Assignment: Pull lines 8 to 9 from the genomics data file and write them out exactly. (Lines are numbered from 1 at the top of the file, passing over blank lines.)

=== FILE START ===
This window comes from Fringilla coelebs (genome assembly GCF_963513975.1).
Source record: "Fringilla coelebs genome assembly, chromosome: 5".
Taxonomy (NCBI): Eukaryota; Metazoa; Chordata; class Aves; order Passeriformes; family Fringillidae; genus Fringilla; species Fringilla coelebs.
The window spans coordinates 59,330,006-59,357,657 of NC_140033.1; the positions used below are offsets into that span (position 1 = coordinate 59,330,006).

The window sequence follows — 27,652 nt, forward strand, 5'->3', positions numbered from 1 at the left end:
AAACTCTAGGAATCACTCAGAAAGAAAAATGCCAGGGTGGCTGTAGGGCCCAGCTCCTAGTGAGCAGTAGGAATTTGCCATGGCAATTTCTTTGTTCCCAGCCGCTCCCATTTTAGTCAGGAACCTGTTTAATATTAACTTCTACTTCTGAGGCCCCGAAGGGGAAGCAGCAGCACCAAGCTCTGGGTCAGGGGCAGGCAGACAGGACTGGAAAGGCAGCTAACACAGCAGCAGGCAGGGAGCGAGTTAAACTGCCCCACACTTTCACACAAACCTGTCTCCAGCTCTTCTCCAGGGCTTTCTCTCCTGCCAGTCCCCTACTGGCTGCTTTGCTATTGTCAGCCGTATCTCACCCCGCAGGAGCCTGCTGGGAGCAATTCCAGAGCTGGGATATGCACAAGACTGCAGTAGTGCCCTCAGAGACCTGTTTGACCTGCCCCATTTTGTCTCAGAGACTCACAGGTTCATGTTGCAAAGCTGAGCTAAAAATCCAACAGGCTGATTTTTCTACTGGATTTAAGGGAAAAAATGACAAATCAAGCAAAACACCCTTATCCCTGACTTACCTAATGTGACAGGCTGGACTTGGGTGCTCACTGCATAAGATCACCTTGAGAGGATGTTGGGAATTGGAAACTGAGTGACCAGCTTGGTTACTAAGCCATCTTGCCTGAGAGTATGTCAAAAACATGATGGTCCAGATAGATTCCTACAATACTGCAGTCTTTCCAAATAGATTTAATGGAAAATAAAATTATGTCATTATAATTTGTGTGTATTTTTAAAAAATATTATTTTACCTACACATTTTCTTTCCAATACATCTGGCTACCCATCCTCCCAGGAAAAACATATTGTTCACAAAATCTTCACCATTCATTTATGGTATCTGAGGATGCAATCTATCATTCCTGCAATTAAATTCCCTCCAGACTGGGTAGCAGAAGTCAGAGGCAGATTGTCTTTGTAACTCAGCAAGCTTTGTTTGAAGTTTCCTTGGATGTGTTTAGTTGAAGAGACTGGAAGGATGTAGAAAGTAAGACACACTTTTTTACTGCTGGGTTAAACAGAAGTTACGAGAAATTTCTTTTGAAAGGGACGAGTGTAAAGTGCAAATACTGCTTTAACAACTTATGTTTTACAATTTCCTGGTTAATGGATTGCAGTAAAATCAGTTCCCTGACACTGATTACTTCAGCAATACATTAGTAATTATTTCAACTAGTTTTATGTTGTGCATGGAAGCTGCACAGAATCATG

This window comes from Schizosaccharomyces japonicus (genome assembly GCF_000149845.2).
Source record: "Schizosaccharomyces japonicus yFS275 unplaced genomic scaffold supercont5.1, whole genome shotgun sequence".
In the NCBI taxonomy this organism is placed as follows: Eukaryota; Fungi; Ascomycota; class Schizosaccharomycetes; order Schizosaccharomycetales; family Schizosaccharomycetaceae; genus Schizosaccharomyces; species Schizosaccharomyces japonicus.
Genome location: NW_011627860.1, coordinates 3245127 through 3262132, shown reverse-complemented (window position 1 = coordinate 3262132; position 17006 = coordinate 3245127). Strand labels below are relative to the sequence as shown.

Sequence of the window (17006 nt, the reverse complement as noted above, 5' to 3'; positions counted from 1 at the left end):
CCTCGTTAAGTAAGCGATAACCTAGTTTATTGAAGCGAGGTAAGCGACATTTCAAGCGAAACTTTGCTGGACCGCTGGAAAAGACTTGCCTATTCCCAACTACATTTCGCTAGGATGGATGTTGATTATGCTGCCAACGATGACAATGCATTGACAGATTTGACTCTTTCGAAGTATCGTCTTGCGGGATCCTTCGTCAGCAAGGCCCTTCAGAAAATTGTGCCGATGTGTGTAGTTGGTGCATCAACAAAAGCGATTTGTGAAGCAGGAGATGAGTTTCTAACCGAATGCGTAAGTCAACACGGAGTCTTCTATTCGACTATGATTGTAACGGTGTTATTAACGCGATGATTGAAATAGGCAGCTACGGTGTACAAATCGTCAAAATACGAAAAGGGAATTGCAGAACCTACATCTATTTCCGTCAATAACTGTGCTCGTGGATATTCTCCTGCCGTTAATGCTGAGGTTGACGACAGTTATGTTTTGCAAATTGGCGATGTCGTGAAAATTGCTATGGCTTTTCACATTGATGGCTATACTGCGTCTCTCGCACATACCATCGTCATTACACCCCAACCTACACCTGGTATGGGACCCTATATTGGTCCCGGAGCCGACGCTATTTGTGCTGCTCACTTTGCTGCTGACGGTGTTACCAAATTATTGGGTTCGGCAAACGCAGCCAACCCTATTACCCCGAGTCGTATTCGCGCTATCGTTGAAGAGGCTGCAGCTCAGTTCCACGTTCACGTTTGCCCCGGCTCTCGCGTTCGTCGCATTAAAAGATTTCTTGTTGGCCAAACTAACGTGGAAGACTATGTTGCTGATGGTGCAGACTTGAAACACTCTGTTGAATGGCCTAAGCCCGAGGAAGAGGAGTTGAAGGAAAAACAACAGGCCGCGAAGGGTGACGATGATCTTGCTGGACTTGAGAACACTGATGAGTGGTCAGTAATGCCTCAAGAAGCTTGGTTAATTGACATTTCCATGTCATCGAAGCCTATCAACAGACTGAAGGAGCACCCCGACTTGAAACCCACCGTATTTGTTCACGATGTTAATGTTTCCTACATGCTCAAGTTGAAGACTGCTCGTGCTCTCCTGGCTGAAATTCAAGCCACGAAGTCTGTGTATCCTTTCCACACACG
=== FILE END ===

Source record: "Schizosaccharomyces japonicus yFS275 unplaced genomic scaffold supercont5.1, whole genome shotgun sequence".
In the NCBI taxonomy this organism is placed as follows: Eukaryota; Fungi; Ascomycota; class Schizosaccharomycetes; order Schizosaccharomycetales; family Schizosaccharomycetaceae; genus Schizosaccharomyces; species Schizosaccharomyces japonicus.